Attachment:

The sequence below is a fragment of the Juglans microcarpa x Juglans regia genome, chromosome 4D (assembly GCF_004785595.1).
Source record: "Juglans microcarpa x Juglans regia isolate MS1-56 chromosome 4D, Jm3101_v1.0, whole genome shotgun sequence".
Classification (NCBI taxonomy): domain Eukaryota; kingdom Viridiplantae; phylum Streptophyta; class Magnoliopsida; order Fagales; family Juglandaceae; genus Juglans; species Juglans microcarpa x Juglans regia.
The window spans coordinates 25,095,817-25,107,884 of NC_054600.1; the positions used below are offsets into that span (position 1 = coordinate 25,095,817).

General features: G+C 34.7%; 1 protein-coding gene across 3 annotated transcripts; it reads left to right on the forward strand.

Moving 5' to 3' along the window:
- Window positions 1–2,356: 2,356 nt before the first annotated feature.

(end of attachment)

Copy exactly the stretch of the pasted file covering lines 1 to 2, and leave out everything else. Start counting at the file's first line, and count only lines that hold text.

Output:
The sequence below is a fragment of the Juglans microcarpa x Juglans regia genome, chromosome 4D (assembly GCF_004785595.1).
Source record: "Juglans microcarpa x Juglans regia isolate MS1-56 chromosome 4D, Jm3101_v1.0, whole genome shotgun sequence".